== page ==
ABSTRACT. As the amount of information about an enter-
prise is generally not neutral with respect to firm size,
financiers have problems to identify the default risk associ-
ated with a borrower or to have control over a borrower’s
investments. This review paper analyses how various control
mechanisms are fit to reduce this information problem and
how various types of capital suppliers are endowed to finance
small business enterprises.
This review paper focuses on financing alterna-
tives for small business enterprises (SBEs). This
focus is warranted as the financial conditions of
small business differ from those of large business
(Lucas, 1978). Small and young firms often have
difficulty in signalling their creditworthiness.
Informational asymmetries between lenders and
borrowers and incentive asymmetries between
owners and managers are more pronounced in the
case of small firms than with large ones.
Consequently, small firms tend to be disadvan-
taged over large business in terms of access to
bank loans and they are very limited in the poten-
tial to issue stock. This paper aims at analysing
these problems from a theoretical perspective.
contrast to Chittenden et al. (1996), who study
factors that may affect the financial structure of
small firms, we focus on the alternative financing
mechanisms and capital suppliers. Thus, we aim
at complementing the discussion concerning SBE
finance (see Reid, 1996; Bornheim and Herbeck,
1998). Section 2 highlights the informational
asymmetries that arise in conjunction with external
financing. Section 3 goes into the co-ordination
mechanisms that exist to reduce the market imper-
fections. Section 4 analyses the financing alterna-
tives, both within the context of the life cycle
approach and in relation to the pecking order
framework. The conclusion is in section 5.
2. Financial market imperfections
The financial market distinguishes itself from the
real market regarding the fact that the exchange of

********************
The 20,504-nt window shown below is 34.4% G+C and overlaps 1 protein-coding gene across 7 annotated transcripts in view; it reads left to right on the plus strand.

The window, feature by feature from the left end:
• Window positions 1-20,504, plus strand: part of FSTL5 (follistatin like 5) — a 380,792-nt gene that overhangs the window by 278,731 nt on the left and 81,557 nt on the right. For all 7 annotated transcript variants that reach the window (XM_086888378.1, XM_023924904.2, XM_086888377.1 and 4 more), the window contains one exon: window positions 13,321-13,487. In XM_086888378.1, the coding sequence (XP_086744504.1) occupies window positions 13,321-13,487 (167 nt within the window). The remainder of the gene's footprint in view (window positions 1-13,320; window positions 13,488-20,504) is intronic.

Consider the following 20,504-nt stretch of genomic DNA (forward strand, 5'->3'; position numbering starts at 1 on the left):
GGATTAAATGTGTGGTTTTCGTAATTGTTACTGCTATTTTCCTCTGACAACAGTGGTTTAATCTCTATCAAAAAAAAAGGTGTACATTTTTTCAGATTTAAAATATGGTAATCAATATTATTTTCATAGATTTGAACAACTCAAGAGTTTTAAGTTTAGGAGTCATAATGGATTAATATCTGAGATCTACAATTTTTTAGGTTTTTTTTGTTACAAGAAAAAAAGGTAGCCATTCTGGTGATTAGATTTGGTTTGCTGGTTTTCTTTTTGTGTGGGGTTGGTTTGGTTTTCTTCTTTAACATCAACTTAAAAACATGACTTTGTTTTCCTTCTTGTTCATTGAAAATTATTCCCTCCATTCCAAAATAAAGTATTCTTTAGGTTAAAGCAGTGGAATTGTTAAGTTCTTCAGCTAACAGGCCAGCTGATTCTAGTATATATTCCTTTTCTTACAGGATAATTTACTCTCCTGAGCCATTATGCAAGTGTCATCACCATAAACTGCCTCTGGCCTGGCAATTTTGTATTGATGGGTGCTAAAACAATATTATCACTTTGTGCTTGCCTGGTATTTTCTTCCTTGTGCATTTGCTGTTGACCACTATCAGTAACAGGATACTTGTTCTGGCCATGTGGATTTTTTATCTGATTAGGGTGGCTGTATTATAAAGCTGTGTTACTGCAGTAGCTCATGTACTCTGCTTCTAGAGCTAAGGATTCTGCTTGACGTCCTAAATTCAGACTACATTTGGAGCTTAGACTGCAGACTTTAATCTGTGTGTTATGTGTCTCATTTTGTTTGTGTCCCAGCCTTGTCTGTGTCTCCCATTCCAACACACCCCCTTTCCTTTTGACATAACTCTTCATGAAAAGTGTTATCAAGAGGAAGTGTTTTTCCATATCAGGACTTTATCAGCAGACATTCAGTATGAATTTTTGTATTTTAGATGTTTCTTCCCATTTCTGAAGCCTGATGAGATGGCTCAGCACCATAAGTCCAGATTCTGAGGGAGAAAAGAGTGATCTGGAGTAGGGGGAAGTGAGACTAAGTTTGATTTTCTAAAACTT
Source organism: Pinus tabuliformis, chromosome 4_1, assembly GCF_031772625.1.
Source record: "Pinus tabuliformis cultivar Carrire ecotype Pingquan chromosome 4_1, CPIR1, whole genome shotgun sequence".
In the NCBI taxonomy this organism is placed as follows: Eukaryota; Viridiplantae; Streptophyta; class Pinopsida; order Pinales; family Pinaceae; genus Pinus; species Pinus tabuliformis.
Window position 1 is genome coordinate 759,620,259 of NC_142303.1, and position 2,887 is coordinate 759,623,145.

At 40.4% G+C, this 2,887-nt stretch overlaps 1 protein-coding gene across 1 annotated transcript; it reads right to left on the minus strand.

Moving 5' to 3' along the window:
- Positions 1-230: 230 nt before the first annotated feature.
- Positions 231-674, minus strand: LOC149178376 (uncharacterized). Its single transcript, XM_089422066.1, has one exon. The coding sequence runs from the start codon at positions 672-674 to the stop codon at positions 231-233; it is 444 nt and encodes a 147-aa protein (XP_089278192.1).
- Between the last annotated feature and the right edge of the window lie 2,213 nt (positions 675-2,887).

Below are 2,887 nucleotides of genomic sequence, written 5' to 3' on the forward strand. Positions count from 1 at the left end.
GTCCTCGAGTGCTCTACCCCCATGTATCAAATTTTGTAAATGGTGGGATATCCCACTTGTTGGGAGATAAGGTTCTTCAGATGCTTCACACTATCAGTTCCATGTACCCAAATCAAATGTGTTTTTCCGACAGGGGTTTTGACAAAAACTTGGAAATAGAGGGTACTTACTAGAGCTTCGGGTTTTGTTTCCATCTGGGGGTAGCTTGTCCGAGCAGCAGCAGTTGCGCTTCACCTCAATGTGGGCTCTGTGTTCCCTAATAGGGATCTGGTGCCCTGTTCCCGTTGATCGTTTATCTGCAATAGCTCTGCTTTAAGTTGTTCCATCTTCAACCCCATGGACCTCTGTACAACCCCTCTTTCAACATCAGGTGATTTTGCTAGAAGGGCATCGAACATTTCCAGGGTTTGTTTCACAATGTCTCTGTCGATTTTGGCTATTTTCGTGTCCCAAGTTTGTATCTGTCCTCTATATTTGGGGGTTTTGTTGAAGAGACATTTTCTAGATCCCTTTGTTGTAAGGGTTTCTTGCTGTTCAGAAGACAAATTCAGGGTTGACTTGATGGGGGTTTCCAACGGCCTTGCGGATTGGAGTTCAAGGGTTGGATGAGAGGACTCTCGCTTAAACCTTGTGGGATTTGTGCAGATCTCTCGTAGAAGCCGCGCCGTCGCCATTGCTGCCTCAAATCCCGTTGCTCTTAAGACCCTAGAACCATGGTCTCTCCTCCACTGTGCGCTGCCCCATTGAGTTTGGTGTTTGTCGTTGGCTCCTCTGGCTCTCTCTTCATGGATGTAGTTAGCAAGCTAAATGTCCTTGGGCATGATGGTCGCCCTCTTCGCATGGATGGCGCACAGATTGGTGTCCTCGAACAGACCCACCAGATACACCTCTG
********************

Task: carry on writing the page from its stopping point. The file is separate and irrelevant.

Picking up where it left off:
money is intertemporal: the investor exchanges
money at present against the promise of the
entrepreneur that it will be paid back in the future.
The transfer of finance from the investor to the
entrepreneur depends on the question whether the
promise of entrepreneurs is sufficiently credible.
Credibility is endangered by conflicting interests
between investors and entrepreneurs. Obviously,
the entrepreneur has incentives to renege on the
previous stated promise and to give in to oppor-
tunistic behaviour. The investor/lender does not
know with certainty the chance that the entrepre-
neur reneges because he is less informed about the
entrepreneur’s actions and intentions than the
entrepreneur himself. Moreover, the price mecha-
nism does not resolve the investor’s uncertainty
because it still does not restrain the high risk entre-
preneurs from applying for finance.
The effect of asymmetric information is that
well-deserving investment projects may not be
financed and undertaken at all or may not obtain
funding at reasonable cost. It results in adverse
selection in case of an ex ante information asym-
metry between the entrepreneur and its financier
with respect to its current operation, the quality of
the project and/or its prospects (Leland and Pyle,
1977). If the management has more information
Analytical Issues in External
Financing Alternatives for SBEs
Small Business Economics 12: 137–148, 1999.
1999 Kluwer Academic Publishers. Printed in the Netherlands.
Final version accepted on July 20, 1998
University of Amsterdam
Department of Economics
1018 WB Amsterdam